The History of Rolls-Royce Vehicles
OF ROLLS-ROYCE VEHICLES
What Makes a Rolls-Royce Unique?
The Men Behind the Brand
Charles Rolls: Aristocrat, Pioneering Motorist, and Businessman
Charles Stewart Rolls was born (1877) into a privileged family in London’s affluent Berkeley Square, the third son of Lord and Lady Llangattock. While studying at Eton College, he was always tinkering with the engines that fascinated him, earning him the nicknames “Dirty Rolls” and “Petrolls.” He went on to study mechanical engineering and applied science at Trinity College in Cambridge, during which time at age eighteen in 1896 he traveled to France and purchased his first car, a Peugeot Phaeton. It was the first-ever car brought to Cambridge, and one of the first three cars owned in Wales.
Rolls quickly became known as an accomplished motorist. Notable feats included winning the first 1,000-mile automobile reliability trials and setting a new land speed record of nearly 83mph driving his 80hp Mors at Phoenix Park in Dublin in 1903. That same year, with funding provided by his father, he and his friend Claude Johnson established one of the first car dealerships in the United Kingdom, CS Rolls & Co., which imported Peugeot cars from France and Minerva cars from Belgium. What he really wanted to do was establish his own British brand of motor cars and he wanted it to be the best in the world.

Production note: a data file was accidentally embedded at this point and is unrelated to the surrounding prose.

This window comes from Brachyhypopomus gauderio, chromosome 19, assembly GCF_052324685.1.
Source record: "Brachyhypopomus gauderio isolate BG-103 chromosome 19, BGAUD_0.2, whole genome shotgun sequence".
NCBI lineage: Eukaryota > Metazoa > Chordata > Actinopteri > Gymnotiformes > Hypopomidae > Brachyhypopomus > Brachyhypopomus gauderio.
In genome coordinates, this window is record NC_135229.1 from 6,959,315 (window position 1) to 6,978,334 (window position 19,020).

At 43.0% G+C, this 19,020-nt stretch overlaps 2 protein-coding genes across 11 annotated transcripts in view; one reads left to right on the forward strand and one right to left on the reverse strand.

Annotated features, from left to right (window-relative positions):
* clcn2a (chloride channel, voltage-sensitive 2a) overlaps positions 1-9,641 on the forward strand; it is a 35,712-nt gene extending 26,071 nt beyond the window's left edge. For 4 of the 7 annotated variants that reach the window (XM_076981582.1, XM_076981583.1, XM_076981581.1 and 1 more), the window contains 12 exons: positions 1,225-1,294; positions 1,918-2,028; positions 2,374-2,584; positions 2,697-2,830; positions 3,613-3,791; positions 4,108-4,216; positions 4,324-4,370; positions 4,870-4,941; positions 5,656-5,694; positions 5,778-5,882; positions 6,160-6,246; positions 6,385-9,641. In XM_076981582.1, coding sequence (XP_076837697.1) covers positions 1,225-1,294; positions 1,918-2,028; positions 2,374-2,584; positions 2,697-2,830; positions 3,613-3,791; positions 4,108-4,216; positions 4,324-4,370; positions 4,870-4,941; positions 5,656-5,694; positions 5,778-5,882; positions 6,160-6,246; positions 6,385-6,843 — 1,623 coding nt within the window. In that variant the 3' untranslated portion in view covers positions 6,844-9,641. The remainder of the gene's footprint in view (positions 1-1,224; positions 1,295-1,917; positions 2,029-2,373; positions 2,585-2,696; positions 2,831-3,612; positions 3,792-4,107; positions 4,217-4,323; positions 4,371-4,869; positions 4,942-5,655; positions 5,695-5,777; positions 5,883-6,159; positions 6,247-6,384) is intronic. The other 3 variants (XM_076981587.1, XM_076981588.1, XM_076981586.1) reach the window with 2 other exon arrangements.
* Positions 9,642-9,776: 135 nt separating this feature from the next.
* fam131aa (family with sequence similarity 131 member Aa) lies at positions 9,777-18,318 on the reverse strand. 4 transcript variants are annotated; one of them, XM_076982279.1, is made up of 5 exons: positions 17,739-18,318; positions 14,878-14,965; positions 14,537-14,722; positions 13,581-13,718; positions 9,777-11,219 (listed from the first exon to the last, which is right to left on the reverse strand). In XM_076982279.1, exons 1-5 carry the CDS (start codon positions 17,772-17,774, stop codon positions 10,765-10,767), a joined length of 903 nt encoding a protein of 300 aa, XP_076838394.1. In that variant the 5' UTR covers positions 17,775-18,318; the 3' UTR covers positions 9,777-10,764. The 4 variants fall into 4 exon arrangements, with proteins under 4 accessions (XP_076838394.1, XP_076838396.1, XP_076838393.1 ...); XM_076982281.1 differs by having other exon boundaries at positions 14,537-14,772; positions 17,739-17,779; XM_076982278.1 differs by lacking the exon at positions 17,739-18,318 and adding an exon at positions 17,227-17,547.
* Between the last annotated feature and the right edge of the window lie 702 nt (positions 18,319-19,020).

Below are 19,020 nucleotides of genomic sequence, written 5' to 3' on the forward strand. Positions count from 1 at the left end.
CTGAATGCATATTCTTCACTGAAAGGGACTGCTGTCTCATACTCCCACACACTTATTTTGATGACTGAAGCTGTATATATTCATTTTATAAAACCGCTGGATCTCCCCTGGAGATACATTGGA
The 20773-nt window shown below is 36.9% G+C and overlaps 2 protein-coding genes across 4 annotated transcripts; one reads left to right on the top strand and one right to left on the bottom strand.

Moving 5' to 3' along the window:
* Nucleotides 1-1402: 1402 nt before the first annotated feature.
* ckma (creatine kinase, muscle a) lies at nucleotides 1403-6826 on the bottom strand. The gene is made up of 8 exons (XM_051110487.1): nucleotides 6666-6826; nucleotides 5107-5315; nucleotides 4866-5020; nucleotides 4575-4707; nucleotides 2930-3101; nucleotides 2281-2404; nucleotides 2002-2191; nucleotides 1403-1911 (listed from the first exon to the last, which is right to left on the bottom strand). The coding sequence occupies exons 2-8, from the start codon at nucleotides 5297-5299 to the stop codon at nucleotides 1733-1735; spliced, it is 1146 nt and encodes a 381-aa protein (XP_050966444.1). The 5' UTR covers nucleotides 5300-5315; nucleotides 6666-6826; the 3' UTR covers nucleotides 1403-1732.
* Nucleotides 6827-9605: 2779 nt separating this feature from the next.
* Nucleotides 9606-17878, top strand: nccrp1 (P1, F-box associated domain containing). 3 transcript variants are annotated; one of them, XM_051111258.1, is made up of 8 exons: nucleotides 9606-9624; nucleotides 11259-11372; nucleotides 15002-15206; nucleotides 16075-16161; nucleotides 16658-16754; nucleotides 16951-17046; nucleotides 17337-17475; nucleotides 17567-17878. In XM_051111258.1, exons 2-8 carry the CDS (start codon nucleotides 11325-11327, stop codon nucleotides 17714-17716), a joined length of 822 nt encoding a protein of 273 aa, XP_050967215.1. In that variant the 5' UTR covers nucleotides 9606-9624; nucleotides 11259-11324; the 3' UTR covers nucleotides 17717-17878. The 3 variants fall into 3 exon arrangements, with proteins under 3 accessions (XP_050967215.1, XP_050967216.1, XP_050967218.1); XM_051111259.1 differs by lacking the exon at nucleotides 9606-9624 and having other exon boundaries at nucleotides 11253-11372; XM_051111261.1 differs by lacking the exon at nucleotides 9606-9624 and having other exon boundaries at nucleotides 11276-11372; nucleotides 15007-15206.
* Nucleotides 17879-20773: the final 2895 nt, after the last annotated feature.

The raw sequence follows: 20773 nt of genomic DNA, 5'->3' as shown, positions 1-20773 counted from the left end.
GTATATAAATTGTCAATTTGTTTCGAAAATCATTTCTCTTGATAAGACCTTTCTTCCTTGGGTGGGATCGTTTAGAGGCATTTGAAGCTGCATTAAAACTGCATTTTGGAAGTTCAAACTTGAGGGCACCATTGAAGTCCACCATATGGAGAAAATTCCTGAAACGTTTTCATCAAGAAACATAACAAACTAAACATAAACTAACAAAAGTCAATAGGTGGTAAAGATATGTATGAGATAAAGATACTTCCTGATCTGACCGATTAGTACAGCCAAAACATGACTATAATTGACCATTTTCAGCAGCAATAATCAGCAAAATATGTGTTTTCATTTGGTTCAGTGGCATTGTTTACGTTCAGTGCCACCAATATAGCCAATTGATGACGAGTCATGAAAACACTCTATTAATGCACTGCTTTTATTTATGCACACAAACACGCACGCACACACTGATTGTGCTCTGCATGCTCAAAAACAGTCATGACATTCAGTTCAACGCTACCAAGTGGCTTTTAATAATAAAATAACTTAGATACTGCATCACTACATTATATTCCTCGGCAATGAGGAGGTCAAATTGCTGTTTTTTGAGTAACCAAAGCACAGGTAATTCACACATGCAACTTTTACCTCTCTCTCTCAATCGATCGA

Henry Royce: Excellence in Engineering
Frederick Henry Royce, in stark contrast to Rolls, was born (1863) into a poor family and was the youngest of five children. When his father’s meager flour mill business failed, the family moved to London. His father died in 1872, and at the tender age of nine with only one year of formal schooling under his belt, Royce had to work to earn money for the family. He sold newspapers and delivered telegrams. At age fourteen and with the help of his aunt, he secured an apprenticeship at the Great Northern Railway, where he discovered his natural aptitude for engineering. He spent his evenings educating himself in algebra and electrical engineering, which led to securing employment at the Electric Light and Power Company.